"Flood of Fire" concludes Amitav Ghosh's opium-and-world-politics trilogy in dashing, tragicomic style.
For 10 years, Ghosh's massive novels ("Sea of Poppies," "River of Smoke" and now "Flood of Fire") have chronicled the years 1839-42: the era in which the British East India Co. developed the military might and alliances, the opium market and the "religion" of free trade that powered colonialism in Asia for generations to come — and definitively shaped the 20th century as well.
The trilogy addresses the intimate relationship between the unleashing of individual desire, figured in addiction, and the viral power of colonialism, which became multinational capitalism.
"Sea of Poppies," shortlisted for the Man Booker Prize, began the story with Deeti, a poppy grower. When she is widowed, she is expected to burn with her husband; instead, she escapes with an outcaste on the former slave ship, now opium vessel, the Ibis.
"River of Smoke" takes the ever-growing cast of characters to China, the vast market for East India Co. opium. There, an incorruptible Chinese official destroys the opium destined for China — causing the ruin and death of one of the main characters, the charming Parsi merchant Bahram Modi.
"Flood of Fire" recounts how these events induce the Opium Wars and China's defeat.
While this far-flung tale develops, each character is interwoven into the unfolding of a new world order: that of commerce above all, greed become a juggernaut crushing custom and tradition.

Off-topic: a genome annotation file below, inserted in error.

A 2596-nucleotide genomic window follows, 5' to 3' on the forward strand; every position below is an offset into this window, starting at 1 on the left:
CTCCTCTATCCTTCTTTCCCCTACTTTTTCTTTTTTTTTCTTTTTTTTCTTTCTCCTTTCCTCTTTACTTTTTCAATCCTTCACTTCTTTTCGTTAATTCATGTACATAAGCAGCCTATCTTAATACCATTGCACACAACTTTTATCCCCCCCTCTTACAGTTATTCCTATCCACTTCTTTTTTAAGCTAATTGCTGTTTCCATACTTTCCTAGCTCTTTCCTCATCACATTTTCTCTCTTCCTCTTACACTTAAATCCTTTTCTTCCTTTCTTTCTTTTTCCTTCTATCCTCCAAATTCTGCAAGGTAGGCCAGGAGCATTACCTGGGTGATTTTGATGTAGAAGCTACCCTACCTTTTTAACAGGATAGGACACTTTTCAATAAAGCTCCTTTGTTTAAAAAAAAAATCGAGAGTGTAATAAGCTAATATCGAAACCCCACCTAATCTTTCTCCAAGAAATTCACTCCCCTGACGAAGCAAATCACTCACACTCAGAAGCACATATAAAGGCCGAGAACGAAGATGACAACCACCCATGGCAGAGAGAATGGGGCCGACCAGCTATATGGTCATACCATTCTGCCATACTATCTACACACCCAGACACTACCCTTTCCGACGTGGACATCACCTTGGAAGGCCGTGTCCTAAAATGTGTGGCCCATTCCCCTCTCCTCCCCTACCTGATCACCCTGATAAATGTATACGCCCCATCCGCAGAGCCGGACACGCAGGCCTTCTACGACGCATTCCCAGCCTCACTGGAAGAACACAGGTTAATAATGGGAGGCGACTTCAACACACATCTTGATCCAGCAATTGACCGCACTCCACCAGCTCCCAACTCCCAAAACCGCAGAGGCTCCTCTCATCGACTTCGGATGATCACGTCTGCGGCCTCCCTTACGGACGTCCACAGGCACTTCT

We encounter more people, linked to characters we already know, swept up into this roiling force: Kesri Singh, a Hindu officer in the East India Co. troops, brother of Deeti and unlikely comrade of the English officer Capt. Mee, the rejected suitor of Cathy Burnham, who becomes the wife of a wealthy opium merchant. Zachary Reid, the Baltimore sailor and shipwright, escapes his grim fate as an American black man by passing as white in Asia and, through his hilarious affair with Cathy Burnham, accumulating capital in the opium trade.
Zachary's transformation, from an endearing and noble young sailor in "Sea" to the personification of greed in "Flood," is a key thread in this story, which is, in the end, a tale of the instrumentalization of desire as the strongest possible historical force.
This novel unfolds like those paper landscapes that expand under water: Each character, each situation, expands into its own world. All are woven into a four-dimensional tapestry depicting the explosive force of cultural exchange driven by the immense wealth to be derived from unchained desire.
This is no simple tale of "good traditional people" vs. "bad colonialists." All participate, no matter their races or nationalities, in the propulsive drama. Opium, gold, sex, blood and seawater create an elixir that still shapes the world.
Ann Klefstad is a writer and artist in Duluth.